Alhambra founder’s legacy lives on years later

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Alhambra Theater and Dining in Jacksonville recently lost one of its founders with the passing of Ted Johnson at 86 years old.

Johnson came up with the initial idea for the Alhambra, and 54 years later his vision is still going strong.

Current Alhambra owner Craig Smith initially met Johnson years ago before he became owner of the theater in 2009, as they were both Rotarians.

Smith was always amazed at the great foresight Johnson demonstrated in the creation of the theater.

“The man made decisions in 1967 that still have a lasting effect on myself and others today,” Smith said. “Without him, there would not be an Alhambra.”

One of the things that Smith enjoyed most was the appreciation he often received from Johnson.

“I did not have a conversation with him in the last 10 years without either he or his wife mentioning how proud they were with how the theater turned out all these years later,” Smith said.

Chuck Day was able to get acquainted with Johnson while he was working on gathering information for the Alhambra’s 50th anniversary publication in 2017.

Day recalled that Johnson had his share of doubters that questioned whether building a theater along Beach Boulevard was the right financial thing to do.

“Back then, Beach Boulevard west of Kernan, where the theater is today, was in the middle of nowhere,” Day said.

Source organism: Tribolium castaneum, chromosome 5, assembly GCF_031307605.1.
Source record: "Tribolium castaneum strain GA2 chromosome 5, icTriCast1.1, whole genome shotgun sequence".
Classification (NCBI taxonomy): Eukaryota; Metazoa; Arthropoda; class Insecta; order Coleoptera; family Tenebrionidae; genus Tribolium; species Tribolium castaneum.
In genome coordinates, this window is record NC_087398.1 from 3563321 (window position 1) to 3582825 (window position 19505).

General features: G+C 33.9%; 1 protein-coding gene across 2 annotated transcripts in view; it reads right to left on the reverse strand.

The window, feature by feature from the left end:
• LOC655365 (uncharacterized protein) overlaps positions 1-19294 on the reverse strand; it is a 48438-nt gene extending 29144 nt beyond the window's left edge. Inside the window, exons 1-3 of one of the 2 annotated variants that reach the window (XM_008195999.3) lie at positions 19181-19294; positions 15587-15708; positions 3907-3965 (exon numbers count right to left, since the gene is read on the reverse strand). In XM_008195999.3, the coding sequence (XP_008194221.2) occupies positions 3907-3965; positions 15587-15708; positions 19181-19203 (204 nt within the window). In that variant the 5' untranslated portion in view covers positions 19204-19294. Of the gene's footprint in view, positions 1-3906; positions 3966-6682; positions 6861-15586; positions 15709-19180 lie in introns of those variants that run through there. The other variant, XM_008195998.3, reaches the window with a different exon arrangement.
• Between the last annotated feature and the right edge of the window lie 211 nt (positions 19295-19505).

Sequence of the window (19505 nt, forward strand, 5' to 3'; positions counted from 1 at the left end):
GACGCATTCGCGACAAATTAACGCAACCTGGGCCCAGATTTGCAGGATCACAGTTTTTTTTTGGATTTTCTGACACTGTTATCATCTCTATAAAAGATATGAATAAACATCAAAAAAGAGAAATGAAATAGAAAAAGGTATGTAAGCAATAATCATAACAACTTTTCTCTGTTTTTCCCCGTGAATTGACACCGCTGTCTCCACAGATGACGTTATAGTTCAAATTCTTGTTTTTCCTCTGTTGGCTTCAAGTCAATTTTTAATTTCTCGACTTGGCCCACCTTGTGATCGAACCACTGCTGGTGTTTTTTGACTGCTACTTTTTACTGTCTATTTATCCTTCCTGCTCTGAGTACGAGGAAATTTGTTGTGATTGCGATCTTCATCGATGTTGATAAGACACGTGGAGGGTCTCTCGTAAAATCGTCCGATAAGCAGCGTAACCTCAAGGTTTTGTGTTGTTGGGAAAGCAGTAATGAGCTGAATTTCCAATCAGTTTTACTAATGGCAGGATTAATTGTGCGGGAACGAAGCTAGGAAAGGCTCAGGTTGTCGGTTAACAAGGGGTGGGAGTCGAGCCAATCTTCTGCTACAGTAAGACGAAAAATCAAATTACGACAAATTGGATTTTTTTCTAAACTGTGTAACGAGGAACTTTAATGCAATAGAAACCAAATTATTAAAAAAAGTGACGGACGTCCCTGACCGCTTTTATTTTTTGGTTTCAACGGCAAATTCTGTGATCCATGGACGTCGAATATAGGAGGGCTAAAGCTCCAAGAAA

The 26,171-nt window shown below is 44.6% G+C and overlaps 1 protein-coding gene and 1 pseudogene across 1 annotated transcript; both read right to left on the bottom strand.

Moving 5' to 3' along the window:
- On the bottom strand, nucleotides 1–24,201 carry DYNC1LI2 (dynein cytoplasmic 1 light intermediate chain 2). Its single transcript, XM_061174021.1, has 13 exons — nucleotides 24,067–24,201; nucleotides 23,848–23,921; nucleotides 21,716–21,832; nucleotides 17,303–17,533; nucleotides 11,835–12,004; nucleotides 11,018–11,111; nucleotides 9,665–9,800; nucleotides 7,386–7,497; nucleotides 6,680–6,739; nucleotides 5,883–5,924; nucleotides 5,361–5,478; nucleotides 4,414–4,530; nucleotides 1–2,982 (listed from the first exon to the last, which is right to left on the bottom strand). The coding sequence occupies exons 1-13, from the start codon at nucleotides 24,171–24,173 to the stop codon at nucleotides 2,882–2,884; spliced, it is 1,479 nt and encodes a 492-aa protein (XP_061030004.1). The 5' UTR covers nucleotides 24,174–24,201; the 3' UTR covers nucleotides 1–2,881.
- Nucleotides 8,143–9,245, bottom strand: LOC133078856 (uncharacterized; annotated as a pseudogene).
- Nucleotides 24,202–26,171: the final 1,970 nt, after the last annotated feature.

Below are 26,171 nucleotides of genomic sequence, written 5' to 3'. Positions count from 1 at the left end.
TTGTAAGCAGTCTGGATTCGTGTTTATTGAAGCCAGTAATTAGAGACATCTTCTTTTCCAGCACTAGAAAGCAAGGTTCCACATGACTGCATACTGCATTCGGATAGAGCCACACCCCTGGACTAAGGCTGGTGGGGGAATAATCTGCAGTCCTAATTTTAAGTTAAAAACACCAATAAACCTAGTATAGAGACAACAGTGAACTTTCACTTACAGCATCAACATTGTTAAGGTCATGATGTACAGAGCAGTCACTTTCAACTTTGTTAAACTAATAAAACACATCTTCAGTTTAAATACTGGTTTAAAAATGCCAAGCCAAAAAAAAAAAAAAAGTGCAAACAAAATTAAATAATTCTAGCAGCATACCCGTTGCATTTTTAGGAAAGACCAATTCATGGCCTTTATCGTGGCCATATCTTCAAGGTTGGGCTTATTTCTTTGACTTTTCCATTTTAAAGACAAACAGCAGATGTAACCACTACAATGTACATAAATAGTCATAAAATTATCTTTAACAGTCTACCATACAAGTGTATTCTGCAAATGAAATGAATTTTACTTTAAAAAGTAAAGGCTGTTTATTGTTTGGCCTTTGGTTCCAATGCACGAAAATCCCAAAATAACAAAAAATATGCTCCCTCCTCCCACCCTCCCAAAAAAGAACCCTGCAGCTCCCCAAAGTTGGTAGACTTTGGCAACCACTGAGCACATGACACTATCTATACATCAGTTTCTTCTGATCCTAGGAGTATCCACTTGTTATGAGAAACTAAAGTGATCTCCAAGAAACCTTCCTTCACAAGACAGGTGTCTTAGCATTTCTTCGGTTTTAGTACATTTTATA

Although Johnson stepped away from his ownership role with the theater in the 1970s, it still held a special place in his heart, which Day said remained evident decades later.

However, the theater made quite the name for itself in those early days, as it hosted some bigtime Hollywood stars in its productions, including being the site of Betty Grable’s last performance in 1973.

Other stars to grace the stage in Johnson’s days of ownership were Don Ameche, Vivian Vance and Mickey Rooney.

“At one point during the late ‘60s and ‘70s, there were hundreds of dinner theaters across the country,” Day said. “The Alhambra is now the oldest continually operated dinner theater in the country. I would argue that it is stronger now than it ever has been. It’s got a strong following, and it has continued to be the thing to do in Jacksonville.”

Alhambra customer experience manager Becky Uibel is one who has been part of that strong following throughout the years.

She remembers seeing shows there with her mom growing up and has now worked 27 years with the theater. She even met her husband at the theater.

“Ted just had an appreciation of theater,” Uibel said. “There are a lot of people that wouldn’t have their families without his influence on their lives,” Uibel said. “He touched a lot of lives, even more than he knew.”

Not only did Johnson leave a lasting mark on the local performing arts scene, but he also played an important role in helping put Jacksonville on the map as a place that can offer top notch professional entertainment.

“The local leaders owe a big thanks to Ted for everything that he was able to accomplish and make happen,” Smith said.

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